We had only recently been released from our post-furlough quarantine when Seth had to leave for four weeks, helping patients by himself at the clinic in the mountains of Kemantian. We missed him so much, but we could not hike to the clinic with him because Luke had sprained his ankle in the airport as we returned from furlough. Now that Seth had returned, our family reunion was only to last three days, for I spent most of the following two weeks helping two patients at two different hospitals. One of the patients was Meribel.
I learned about Meribel soon after Seth left for the clinic. Meribel had been expecting. Unfortunately, her baby had died about five months into her pregnancy and, over a month later, was still inside of her womb. No one could understand why the doctors had left Meribel in this condition.
When I took her to the doctor to remove the baby, she had a cold and sore throat, but I did not think much about it. Wanting to address her cold symptoms first, the medical staff tested her for COVID-19. She was positive. I could not believe this. Poor girl!
Completely ignoring the fact that there was a dead baby inside her and she could go septic, the doctors said she would have to quarantine for three weeks before they would help her with the baby. To my surprise, because I was with Meribel at the doctor’s office, I was told I had to quarantine for two weeks.
Three days after Seth returned home from Kemantian and Meribel had completed her three-week quarantine, Seth and I took her to the hospital in Puerto, four hours away. We needed to have the baby removed as soon as possible because it had been two months since the baby had passed.
Arriving at the hospital that afternoon, Meribel and I sat outside for hours as we awaited antigen testing and results. About 1:00 a.m., they let Meribel in. The hospital would not do my antigen test until she was admitted, so it was not until 4:30 a.m. before I saw her again. During that wait, I sat outside and prayed for Meribel, exhausted but happy that she was finally getting help.
They started her on an oxytocin drip to induce labor and gave Meribel another medicine in her IV that made her go temporarily blind for a few minutes each time they gave it to her; a common side effect, they said. It also made her nauseous, and she vomited several times. I later learned that this medicine is banned in the U.S.
It seemed like it was taking forever for the oxytocin to work. Four days into what would be a five-day hospital stay, we were exhausted. We had barely slept during this time. First of all, we had to share one rock-hard twin-size bed. The hospital also never turned out the lights. But perhaps the biggest challenge to sleeping was staying in the same room with 12-15 newborns. One of them was always crying!
Meribel and I got to know each other really well, and l was so thankful we could understand each other. She taught me many more words as we sat in the hospital. She even started joking with me, making me happy since I knew she was comfortable. Though we were both anxious to go home, we often laughed about our situation and had fun giving the babies names based on what we observed about them.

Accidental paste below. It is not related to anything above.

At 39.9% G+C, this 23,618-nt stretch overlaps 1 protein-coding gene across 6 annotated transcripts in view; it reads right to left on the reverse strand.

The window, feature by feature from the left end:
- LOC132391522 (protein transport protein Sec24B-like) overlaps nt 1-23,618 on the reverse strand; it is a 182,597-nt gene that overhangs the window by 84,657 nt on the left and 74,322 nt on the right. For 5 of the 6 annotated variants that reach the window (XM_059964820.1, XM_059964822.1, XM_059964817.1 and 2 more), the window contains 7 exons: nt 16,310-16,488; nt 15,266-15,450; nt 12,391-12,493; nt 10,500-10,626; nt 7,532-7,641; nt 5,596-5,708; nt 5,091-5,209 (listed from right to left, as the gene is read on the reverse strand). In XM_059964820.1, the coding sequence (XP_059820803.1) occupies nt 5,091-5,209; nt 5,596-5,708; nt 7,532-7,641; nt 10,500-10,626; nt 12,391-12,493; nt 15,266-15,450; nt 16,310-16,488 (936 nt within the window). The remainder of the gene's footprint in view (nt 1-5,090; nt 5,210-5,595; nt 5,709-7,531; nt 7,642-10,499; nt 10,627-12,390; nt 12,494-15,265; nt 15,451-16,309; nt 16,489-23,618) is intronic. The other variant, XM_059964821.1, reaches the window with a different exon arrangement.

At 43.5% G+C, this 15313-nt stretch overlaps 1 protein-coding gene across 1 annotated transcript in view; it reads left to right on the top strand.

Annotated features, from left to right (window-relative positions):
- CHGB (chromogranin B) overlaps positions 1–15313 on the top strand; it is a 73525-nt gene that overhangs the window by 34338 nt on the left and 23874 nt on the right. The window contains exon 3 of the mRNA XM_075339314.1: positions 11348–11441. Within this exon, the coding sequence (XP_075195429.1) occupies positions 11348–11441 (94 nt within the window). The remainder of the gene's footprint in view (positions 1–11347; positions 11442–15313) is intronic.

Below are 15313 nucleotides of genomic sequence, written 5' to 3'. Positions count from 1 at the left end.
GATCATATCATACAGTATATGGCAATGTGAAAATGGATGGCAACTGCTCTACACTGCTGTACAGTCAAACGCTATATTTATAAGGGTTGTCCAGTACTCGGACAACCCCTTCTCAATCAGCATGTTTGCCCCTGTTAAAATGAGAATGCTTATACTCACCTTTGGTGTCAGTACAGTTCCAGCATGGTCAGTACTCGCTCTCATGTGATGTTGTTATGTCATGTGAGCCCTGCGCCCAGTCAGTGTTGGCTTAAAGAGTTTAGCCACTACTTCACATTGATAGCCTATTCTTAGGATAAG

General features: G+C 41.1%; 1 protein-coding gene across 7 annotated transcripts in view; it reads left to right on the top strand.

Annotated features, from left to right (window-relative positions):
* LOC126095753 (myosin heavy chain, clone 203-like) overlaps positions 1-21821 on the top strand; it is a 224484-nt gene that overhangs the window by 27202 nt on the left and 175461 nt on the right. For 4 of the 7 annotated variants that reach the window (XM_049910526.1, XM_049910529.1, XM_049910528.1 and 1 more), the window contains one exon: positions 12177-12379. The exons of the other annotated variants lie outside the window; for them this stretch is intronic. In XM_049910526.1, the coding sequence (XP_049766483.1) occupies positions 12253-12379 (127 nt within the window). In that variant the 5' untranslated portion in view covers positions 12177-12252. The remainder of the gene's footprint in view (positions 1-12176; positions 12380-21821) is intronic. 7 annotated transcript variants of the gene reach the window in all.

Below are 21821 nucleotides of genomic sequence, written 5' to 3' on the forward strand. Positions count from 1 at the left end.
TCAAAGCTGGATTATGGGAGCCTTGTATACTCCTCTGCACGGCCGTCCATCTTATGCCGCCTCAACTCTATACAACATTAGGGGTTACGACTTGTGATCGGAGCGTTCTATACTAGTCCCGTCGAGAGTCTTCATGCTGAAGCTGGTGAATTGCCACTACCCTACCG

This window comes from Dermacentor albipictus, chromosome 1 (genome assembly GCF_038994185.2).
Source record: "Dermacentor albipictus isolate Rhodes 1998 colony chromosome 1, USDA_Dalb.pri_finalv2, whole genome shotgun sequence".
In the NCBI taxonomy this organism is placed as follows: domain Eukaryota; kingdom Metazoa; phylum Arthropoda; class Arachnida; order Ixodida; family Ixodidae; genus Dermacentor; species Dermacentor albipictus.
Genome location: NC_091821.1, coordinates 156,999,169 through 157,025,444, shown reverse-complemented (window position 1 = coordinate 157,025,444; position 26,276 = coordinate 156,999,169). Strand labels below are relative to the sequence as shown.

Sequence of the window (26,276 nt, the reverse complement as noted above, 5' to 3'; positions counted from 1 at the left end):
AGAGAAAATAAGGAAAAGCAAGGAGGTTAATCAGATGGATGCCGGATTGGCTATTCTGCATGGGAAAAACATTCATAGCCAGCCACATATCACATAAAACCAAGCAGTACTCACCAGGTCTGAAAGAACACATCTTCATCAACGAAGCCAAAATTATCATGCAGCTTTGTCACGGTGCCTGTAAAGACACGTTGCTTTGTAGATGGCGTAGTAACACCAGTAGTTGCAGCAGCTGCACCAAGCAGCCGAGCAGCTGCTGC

Finally, on the fourth day, Meribel passed the baby. She seemed more thankful her ordeal was finally over than sad for her loss. While we waited for the hospital to discharge her, we bought an ice chest and ice to put the baby in, so she and her family could bury it in the mountains by their home. It looked nothing like a human, with no recognizable features like a face, head or limbs.
On the fifth day, Meribel felt good and wanted me to ask the medical staff if she could be discharged to bury the baby. I was always pleasant to the nurses, but their English was not very good. Unfortunately, a misunderstanding arose. The nurse I spoke with had communicated to the doctor that we wanted to leave because we were disappointed in her. The doctor called us into a room, and she yelled, “I’m so furious!” as she pulled her hair with both hands.
We were absolutely shocked! I remained as calm as possible, trying to figure out what was wrong. She screamed, “Why are you so disappointed in me?”
Wow! Where in the world did that come from? I thought. In fact, I thought she was a great doctor! I prayed silently for wisdom, and God really blessed the situation. By His grace, we were able to straighten the whole misunderstanding out, and by the end of our conversation, the doctor was laughing and holding my hand. She discharged us that afternoon, and we returned home about 11:00 p.m. that night.
Absolutely exhausted, I was finally blessed to have one uninterrupted night’s sleep. However, the next night brought the emergency with the second patient I mentioned initially. She was much sicker than Meribel, and I stayed in the hospital with her for eight days as she underwent and recovered from major surgery. This time, I was thankful that there were no screaming babies . . . or doctors.